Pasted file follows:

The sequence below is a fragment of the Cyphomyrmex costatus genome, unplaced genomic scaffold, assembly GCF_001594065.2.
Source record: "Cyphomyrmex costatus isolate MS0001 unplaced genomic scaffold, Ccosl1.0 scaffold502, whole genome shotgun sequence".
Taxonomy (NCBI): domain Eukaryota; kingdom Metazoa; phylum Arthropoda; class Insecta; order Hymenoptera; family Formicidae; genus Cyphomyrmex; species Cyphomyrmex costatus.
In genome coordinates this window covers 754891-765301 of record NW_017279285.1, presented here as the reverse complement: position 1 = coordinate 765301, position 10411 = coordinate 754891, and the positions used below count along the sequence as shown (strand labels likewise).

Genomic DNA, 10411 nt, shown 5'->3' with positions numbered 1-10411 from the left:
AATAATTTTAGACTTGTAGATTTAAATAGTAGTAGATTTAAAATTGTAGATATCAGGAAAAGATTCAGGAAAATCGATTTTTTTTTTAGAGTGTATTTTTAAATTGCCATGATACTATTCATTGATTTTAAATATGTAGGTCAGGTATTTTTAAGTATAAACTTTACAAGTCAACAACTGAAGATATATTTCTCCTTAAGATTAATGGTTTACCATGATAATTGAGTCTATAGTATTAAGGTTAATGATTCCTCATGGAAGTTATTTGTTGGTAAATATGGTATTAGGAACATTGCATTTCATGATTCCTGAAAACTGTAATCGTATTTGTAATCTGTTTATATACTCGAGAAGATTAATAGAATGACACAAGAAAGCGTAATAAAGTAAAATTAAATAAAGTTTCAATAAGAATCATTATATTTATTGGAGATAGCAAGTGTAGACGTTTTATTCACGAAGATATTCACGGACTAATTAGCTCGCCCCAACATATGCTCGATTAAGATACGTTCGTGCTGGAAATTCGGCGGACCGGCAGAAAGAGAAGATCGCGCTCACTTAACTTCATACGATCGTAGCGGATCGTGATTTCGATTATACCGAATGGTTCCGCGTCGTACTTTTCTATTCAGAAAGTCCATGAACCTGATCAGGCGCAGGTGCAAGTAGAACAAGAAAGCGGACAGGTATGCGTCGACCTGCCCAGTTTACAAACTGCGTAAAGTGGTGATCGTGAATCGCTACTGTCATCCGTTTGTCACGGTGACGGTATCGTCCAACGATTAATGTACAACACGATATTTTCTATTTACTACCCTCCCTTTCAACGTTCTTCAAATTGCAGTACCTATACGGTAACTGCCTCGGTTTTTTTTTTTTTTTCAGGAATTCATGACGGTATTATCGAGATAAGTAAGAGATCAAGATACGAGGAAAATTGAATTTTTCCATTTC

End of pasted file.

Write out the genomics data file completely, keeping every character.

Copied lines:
The sequence below is a fragment of the Cyphomyrmex costatus genome, unplaced genomic scaffold, assembly GCF_001594065.2.
Source record: "Cyphomyrmex costatus isolate MS0001 unplaced genomic scaffold, Ccosl1.0 scaffold502, whole genome shotgun sequence".
Taxonomy (NCBI): domain Eukaryota; kingdom Metazoa; phylum Arthropoda; class Insecta; order Hymenoptera; family Formicidae; genus Cyphomyrmex; species Cyphomyrmex costatus.
In genome coordinates this window covers 754891-765301 of record NW_017279285.1, presented here as the reverse complement: position 1 = coordinate 765301, position 10411 = coordinate 754891, and the positions used below count along the sequence as shown (strand labels likewise).

Genomic DNA, 10411 nt, shown 5'->3' with positions numbered 1-10411 from the left:
AATAATTTTAGACTTGTAGATTTAAATAGTAGTAGATTTAAAATTGTAGATATCAGGAAAAGATTCAGGAAAATCGATTTTTTTTTTAGAGTGTATTTTTAAATTGCCATGATACTATTCATTGATTTTAAATATGTAGGTCAGGTATTTTTAAGTATAAACTTTACAAGTCAACAACTGAAGATATATTTCTCCTTAAGATTAATGGTTTACCATGATAATTGAGTCTATAGTATTAAGGTTAATGATTCCTCATGGAAGTTATTTGTTGGTAAATATGGTATTAGGAACATTGCATTTCATGATTCCTGAAAACTGTAATCGTATTTGTAATCTGTTTATATACTCGAGAAGATTAATAGAATGACACAAGAAAGCGTAATAAAGTAAAATTAAATAAAGTTTCAATAAGAATCATTATATTTATTGGAGATAGCAAGTGTAGACGTTTTATTCACGAAGATATTCACGGACTAATTAGCTCGCCCCAACATATGCTCGATTAAGATACGTTCGTGCTGGAAATTCGGCGGACCGGCAGAAAGAGAAGATCGCGCTCACTTAACTTCATACGATCGTAGCGGATCGTGATTTCGATTATACCGAATGGTTCCGCGTCGTACTTTTCTATTCAGAAAGTCCATGAACCTGATCAGGCGCAGGTGCAAGTAGAACAAGAAAGCGGACAGGTATGCGTCGACCTGCCCAGTTTACAAACTGCGTAAAGTGGTGATCGTGAATCGCTACTGTCATCCGTTTGTCACGGTGACGGTATCGTCCAACGATTAATGTACAACACGATATTTTCTATTTACTACCCTCCCTTTCAACGTTCTTCAAATTGCAGTACCTATACGGTAACTGCCTCGGTTTTTTTTTTTTTTTCAGGAATTCATGACGGTATTATCGAGATAAGTAAGAGATCAAGATACGAGGAAAATTGAATTTTTCCATTTC